The “Best” Education Possible

Loves to try new things and take on any challenge. Passionate about making sure voices are being heard and encouraging others to join the cause

For me, it starts with the American Dream. The American Dream brought two hardworking, dedicated and optimistic individuals to the United States, specifically New York City. A place filled with dreams. The two were brought together, becoming parents to two first-generation daughters. For both, it’s been around twenty years since they first got here. Still, one thing remains the same. Restless eyes that manage to work many hours and envision a bright future, better than the one that could have been provided in their home country. It’s been around twenty-years, but life hasn’t gotten any better. This is the misconception of the American Dream. However, my parents keep reminding me of these things: “Don’t drop out of school”, “Keep studying”, “Get good grades”, “Be kind”, and “Be respectful”. As I think back to the pivotal moment in which I realized the importance of education, I think of my family and the constant reminders of the privilege it is to be in the United States. I think about how the impact of receiving an education would better myself and also the lives of others. The same mentality goes for many other families like mine. There are also so many obstacles that people never realize when it comes to The American Dream, especially when wanting to receive an education as a student of color, low-income and coming from a Spanish speaking household.

Ten years ago, my parents enrolled me in P.S.179 ( P.S. standing for public school) and told me to take education seriously because, if I didn’t, I wouldn’t get out of the Bronx. For the first few years, it was all fun and games, but once third grade came around, we had to prepare for our first years of taking the state test. In a class of nearly 30 students, it was hard to learn, and so, despite my best effort to pay attention, I was still finding it hard to understand. I was shy as a kid, so I didn’t ask questions when I was having a hard time. Luckily for me, I went to a homework help program. I wasn’t the only one struggling. It seemed as though a lot of the students in the class were having a hard time getting one-on-one explanations. Students struggled with language barriers, slow information processing, or other conflicts that interfered with their ability to learn. Our curriculum was so fast-paced that the information would go in one ear and come out of the other.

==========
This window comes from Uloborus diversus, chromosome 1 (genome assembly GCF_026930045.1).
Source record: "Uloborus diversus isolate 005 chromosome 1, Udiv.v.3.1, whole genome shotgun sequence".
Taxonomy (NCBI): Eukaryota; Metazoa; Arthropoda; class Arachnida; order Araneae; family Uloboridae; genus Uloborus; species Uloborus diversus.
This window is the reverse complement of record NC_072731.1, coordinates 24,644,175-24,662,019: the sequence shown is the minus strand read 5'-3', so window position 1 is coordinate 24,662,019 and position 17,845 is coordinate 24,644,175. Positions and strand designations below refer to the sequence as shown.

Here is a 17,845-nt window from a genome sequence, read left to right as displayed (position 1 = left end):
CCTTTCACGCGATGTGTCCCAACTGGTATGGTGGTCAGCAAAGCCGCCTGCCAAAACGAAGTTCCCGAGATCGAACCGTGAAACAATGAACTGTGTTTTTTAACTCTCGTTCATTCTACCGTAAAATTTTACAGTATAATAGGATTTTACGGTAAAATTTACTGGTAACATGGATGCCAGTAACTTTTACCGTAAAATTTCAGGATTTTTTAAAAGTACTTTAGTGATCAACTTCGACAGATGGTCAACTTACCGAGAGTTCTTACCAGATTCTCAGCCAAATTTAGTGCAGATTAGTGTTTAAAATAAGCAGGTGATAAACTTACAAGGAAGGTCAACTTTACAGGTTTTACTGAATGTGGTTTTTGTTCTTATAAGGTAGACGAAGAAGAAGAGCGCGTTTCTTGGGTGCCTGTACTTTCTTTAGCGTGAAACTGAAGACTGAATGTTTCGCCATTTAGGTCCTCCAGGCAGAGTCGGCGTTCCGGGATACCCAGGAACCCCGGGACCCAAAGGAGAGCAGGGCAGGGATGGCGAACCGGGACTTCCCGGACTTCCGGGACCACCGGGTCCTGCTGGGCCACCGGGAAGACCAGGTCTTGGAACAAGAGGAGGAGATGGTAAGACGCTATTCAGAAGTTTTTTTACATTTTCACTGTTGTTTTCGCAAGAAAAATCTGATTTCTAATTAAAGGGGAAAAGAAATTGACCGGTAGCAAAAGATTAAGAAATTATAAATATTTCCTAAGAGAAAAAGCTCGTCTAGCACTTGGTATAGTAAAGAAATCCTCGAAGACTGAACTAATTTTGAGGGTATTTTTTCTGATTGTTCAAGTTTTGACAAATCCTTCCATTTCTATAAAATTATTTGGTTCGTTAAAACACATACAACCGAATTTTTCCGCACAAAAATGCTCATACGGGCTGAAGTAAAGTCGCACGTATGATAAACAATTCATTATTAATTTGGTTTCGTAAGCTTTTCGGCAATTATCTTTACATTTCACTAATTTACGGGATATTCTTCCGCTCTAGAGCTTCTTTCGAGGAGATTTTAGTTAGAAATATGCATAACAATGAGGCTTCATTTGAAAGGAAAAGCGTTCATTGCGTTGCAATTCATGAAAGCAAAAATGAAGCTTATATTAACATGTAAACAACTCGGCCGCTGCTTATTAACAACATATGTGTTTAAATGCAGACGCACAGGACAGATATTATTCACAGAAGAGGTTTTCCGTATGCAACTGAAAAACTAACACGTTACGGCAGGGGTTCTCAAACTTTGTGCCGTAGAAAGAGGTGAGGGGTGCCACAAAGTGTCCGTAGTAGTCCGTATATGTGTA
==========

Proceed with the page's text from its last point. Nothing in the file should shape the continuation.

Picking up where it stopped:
Since I grew up in a household that did not speak English as its first language, I had to take ESL classes all the way through elementary school. The disruption of being in a classroom with students, then all of a sudden being taken out of class in a small group took away time from participating in activities and lessons. I was one of the only students that remained in ESL for all five years, from first to fifth grade, while all the other classmates progressed and dropped it. I no longer wanted to experience learning as an ESL student just wanting to drop it. Somehow, I made it through middle school without having to take ESL classes which made me feel “smart.” As a first-generation American, the mentality of not knowing English continues pushing to mentality of stupidity which I also observed in other students. Though I still struggled with the English language, I made an effort to push myself even further by constantly reading books like the Percy Jackson series, Divergent, The Hunger Games and others.

“School districts with the highest rates of poverty receive less funding per student than those with the lowest rates of poverty, a new report shows.”